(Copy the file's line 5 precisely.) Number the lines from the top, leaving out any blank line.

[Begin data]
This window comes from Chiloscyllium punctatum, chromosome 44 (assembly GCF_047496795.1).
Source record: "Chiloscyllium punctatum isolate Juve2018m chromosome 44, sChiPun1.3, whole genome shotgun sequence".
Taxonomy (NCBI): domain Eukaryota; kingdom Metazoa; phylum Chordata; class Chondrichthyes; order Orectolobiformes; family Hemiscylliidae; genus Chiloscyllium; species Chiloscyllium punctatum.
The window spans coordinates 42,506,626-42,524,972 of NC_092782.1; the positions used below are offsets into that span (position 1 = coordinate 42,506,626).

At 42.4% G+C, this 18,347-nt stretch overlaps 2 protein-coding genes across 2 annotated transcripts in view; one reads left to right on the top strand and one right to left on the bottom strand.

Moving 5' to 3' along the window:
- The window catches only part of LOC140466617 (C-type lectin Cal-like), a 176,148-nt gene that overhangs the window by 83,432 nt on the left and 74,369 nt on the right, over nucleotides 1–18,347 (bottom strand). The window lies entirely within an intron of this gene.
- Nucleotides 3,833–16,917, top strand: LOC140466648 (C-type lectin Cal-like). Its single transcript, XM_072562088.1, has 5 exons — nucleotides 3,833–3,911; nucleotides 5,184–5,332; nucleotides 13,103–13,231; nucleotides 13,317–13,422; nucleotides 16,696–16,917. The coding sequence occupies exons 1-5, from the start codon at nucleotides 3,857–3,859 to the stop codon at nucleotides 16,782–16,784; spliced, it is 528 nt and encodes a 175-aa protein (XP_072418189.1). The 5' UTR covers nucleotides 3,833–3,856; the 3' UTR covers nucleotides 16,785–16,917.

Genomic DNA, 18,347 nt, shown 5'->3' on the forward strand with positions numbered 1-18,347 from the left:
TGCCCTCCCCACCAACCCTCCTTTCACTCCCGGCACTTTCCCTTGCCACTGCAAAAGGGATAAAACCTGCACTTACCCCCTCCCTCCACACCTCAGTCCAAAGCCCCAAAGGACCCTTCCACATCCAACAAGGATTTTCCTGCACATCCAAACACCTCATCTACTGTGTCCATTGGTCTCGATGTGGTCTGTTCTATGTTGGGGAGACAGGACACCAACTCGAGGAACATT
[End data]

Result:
At 42.4% G+C, this 18,347-nt stretch overlaps 2 protein-coding genes across 2 annotated transcripts in view; one reads left to right on the top strand and one right to left on the bottom strand.